Antidepressants. Diabetes drugs. High-blood-pressure medication. Puget Sound chinook are doing our drugs, and it may be hurting them. That’s according to new research reported in a story from our online news partner The Seattle Times.
The response was particularly pronounced in Puget Sound chinook — a threatened species many other animals depend on for their survival, including critically endangered southern-resident killer whales, The Times said.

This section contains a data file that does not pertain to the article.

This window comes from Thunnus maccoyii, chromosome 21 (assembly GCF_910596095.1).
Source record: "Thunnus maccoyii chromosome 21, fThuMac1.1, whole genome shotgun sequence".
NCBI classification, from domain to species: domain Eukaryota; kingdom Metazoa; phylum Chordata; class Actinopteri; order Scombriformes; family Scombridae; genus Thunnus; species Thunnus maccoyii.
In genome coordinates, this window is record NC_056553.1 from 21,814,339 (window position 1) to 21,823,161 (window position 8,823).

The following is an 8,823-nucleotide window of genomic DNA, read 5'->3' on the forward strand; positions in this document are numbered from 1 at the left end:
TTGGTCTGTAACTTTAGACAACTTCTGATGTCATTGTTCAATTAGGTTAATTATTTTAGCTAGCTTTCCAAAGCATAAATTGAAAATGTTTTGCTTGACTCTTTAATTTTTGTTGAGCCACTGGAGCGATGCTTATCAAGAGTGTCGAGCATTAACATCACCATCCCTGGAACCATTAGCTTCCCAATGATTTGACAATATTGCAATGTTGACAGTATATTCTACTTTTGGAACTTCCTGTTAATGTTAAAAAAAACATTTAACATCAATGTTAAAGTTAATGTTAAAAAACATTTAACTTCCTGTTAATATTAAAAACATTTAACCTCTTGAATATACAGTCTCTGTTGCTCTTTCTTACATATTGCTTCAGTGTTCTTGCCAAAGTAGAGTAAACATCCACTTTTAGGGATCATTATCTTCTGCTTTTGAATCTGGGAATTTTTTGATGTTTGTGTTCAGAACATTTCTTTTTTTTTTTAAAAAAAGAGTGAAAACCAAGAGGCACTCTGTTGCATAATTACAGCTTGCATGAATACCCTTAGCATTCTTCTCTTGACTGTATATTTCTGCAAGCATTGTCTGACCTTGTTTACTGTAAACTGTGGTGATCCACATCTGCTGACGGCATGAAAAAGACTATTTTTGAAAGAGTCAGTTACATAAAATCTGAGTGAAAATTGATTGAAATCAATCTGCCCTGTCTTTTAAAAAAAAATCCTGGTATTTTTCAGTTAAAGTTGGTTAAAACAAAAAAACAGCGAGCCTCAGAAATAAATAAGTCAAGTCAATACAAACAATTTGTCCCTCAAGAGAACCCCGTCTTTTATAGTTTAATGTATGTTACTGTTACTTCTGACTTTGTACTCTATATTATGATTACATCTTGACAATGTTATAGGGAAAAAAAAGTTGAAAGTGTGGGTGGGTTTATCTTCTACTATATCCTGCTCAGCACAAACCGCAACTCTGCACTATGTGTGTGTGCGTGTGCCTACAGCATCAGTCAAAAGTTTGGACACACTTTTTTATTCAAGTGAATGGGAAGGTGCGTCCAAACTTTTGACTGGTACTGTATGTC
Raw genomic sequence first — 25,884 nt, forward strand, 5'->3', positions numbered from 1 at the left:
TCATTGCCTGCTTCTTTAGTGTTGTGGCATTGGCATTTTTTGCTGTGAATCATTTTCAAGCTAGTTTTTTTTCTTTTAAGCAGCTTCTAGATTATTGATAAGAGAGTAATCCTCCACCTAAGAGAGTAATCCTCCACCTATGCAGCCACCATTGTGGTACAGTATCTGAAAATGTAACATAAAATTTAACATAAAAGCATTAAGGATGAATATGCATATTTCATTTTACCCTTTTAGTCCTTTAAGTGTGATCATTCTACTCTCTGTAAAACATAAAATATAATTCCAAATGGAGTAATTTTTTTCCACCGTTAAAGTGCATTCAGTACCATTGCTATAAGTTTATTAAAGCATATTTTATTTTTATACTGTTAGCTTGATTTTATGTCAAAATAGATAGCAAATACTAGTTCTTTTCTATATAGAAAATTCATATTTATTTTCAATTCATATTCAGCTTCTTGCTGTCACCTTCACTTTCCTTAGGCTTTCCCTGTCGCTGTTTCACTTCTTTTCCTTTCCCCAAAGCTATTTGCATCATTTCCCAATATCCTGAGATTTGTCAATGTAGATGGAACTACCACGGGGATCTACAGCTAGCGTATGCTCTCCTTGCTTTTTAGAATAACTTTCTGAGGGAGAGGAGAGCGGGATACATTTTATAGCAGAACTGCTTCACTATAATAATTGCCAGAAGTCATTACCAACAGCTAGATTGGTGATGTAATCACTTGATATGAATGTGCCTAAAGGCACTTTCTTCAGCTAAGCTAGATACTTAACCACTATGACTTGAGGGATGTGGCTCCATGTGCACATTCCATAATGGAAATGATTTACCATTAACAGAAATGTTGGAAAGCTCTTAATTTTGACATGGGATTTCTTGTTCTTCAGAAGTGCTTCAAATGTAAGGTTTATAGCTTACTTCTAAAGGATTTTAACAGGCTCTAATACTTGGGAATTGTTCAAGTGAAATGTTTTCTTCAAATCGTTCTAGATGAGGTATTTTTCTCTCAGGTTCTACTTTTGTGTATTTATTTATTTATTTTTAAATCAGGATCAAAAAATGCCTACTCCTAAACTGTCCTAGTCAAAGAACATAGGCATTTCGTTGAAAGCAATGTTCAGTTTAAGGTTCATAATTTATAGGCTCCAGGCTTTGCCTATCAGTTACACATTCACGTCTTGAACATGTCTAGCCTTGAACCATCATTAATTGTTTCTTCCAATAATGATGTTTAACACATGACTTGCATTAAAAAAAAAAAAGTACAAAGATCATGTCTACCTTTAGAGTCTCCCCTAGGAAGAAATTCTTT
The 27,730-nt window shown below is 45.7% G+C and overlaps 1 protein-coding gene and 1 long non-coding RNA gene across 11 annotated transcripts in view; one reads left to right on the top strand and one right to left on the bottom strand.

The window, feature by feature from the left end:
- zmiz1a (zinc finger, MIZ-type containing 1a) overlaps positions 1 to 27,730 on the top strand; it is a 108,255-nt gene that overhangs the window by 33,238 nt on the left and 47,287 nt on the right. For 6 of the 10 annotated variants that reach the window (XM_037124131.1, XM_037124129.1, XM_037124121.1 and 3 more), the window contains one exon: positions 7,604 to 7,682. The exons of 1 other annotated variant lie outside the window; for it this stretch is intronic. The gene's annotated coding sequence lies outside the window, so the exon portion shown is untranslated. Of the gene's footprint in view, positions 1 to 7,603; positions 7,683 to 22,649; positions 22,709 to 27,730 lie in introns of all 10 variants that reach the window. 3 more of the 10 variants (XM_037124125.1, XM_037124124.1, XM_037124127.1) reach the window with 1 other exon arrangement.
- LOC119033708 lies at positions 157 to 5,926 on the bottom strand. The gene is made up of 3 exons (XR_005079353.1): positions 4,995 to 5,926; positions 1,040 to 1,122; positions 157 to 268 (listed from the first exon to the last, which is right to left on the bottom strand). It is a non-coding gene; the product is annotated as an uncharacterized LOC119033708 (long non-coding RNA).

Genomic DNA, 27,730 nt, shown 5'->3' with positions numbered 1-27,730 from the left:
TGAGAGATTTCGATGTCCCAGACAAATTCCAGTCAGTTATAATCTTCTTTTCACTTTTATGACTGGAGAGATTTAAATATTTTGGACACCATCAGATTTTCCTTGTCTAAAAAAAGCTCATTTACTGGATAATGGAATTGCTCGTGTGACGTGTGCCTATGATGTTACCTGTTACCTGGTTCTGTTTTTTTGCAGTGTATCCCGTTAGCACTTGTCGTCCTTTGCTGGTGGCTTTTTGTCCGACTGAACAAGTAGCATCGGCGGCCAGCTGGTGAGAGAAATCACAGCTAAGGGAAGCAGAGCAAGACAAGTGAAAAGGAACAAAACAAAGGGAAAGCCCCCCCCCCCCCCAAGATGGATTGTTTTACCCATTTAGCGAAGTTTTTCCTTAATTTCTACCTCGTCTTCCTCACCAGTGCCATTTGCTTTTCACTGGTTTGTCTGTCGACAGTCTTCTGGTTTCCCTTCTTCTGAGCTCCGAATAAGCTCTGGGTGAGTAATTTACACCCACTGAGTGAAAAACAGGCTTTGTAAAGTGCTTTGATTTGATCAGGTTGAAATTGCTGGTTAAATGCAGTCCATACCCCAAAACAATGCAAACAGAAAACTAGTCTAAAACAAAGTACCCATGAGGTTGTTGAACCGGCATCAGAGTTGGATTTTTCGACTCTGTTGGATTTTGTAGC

Wastewater-treatment plants have been engineered to clean out trash and remove and disinfect solids, The Times said, but they mostly can’t screen out drugs that people take — and express through elimination. The drugs pass through the plants into Puget Sound in wastewater effluent.